i. 2-104. (1) “Merchant”: means a person who deals in goods of the kind or otherwise by his occupation holds himself out as having knowledge or skill peculiar to the practices or goods involved in the transaction or to whom such knowledge or skill may be attributed by his employment of an agent or broker or other intermediary who by his occupation holds himself out as having such knowledge or skill.
b. If w/in a reasonable time
c. A written confirmation of the K is sent
d. The receiving party has reason to know of its contents
e. The receiving party does not send written notice of objection w/in 10 days of receipt
F. Problem Set 1
1. 1.1: Your firm specializes in extensive international practice, and receives a call from the Minister of Commerce of a formerly communist country now attempting to convert to a free-market economy. This foreign official would like your firm to serve as a consultant on the issue of whether his country should adopt a commercial code. He would like the firm to consider the following questions:
a. What are the benefits that his country’s economy can gain from enacting a commercial code as opposed to letting private agreements handle the details of all commercial dealings?
i. Having a commercial code may help set expectations and understandings that would foster the development of consensual commercial relations;
ii. gives people a baseline;
iii.parties can rely on the boilerplate provisions that the Code provides, but they are not bound by it if they chose to contract around it.
b. For which subject (e.g., price, quantity, place of delivery) should the code include gap fillers?
i. Policy of gap fillers: intended to foster transaction b/t parties by supplying terms that they would likely select if they don’t specifically do so in their K.
ii. Price: UCC 2-205: reasonable price
i. Hennigan says: reasonable price is the market price
i. No b/c too difficult to know what the parties would be likely to select.
ii. May be used to define quantity terms
1. Ragus v. City of Chicago: Ragus contracted to supply the city w/quantity of rodent traps. K called for (1) 150 cases of 5.5 x 11 with 24 per case; and (2) 75 cases of 11 x 11 with 12 per case. Ragus tried to deliver this as defined in the K.
a. City rejected: saying that it meant “pair”

es, then it says that if you are a merchant dealing in goods of that kind, then implied warranty of merchantability applies.
i. UCC 2-314. Implied Warranty of Merchantability. (1) Unless excluded or modified, a warranty that the goods shall be merchantable is implied in a K for their sale if the seller is a merchant w/respect to goods of that kind.
ii. If not goods: then Article 2 does not apply – STOP! Need not disclaim implied warranty of merchantability.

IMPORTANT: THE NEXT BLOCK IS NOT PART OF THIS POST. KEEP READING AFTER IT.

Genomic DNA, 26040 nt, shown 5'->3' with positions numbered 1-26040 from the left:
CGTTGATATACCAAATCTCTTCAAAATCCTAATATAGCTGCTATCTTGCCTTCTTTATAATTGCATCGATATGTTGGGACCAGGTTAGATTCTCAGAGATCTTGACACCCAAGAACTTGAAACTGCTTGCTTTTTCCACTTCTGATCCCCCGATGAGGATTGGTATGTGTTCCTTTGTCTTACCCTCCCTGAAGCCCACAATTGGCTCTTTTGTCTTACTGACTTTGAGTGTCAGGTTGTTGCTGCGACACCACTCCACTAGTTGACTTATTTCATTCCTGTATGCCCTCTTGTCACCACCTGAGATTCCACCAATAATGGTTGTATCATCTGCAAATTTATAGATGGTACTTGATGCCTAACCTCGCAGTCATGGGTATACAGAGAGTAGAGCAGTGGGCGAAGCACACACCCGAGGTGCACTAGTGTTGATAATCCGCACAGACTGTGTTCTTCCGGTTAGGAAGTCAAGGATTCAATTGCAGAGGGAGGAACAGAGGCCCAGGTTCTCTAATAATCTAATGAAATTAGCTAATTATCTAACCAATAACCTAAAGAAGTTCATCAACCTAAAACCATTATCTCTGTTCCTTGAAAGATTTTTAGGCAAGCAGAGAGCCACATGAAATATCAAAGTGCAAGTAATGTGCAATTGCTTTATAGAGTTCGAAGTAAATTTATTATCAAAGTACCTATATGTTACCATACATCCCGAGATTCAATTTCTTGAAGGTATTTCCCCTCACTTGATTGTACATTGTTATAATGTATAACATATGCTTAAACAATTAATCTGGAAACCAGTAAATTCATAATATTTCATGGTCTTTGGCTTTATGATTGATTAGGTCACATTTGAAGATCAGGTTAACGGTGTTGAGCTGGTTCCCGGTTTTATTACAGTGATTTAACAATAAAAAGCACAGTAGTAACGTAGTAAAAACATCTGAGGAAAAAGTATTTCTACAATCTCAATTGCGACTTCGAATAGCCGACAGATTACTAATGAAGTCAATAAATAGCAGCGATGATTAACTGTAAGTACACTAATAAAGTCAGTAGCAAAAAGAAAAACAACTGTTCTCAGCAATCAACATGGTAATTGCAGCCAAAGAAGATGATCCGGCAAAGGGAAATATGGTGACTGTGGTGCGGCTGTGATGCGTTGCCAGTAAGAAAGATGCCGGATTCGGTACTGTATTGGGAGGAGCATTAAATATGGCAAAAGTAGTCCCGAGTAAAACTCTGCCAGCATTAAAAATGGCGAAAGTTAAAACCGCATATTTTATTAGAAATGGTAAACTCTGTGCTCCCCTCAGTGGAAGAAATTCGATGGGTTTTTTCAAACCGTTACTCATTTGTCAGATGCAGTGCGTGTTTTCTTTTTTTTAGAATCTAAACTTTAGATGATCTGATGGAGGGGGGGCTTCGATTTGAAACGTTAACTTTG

i. Note: this is bad for customers!
c. Apply the 2 tests
i. Predominant Purpose test: here the customers are paying 3 times the price b/c they are custom lenses so they are really paying for the services.
i. Result: since this is probably a service K, need not disclaim.
ii. Gravamen of the Injury test: 2 possible types of complaints here
i. Complaint about goods: they could complaint that the lenses are defective, or don’t conform to their prescription.
1. Result: patient has an Art. 2 claim b/c the complaint has to do with the goods, and the Partner should disclaim the warranty.
ii. Complaint about services: patient could complain about the performance of the optometrist.
1. Result: this would be a services matter and need not disclaim.
4. 1.6: Deborah is a lawyer friend, drunk and bragging about her collection of used Rolls Royces. By the end of the night she agreed to sell you the one she drove that night, a 1983 model, for just $8,000. The deal was you were to bring her a check and pick up the car at her house at the end of the month. 1 day later, just to be safe, you send Deborah a certified letter that describes the terms of the bargain struck. Deborah did not object or otherwise acknowledge the letter. 20 days after the reunion, you went to Deborah’s house w/a certified check for $8,000. Deborah told you the car was worth at least $15,000 and you would have to take her to court to enforce the oral K. Will you succeed?
a. Deborah’s defense? The Statute of Frauds
b. Statute of Frauds applies: b/c this is a K for the sale of goods more than $500.
c. Exception in 2-201(2) but: must be a K b/t merchants
i. 2-104. (1) “Merchant”: means a person who deals in goods of the kind or otherwise by his occupation holds himself out as having knowledge or skill peculiar to the practices or goods involved in the transaction or to whom such knowledge or skill may be attributed by his employment of an agent or broker or other intermediary who by his occupation holds himself out as having such knowledge or skill.
ii. 2-104. (3) “Between merchants”: means in any transaction with respect to which both parties are chargeable with the knowledge or skill of merchants.
iii.Comment 2 to 2-104: for a lawyer to be considered a merchant, must be acting in a mercantile capacity, not a personal capacity.
i. Is Deborah a merchant of cars? NO
ii. Does Deborah hold herself out as having knowledge or skill w/respect to cars? NO
Answer: Deborah will not be hooked on 2-201(2) exception b/c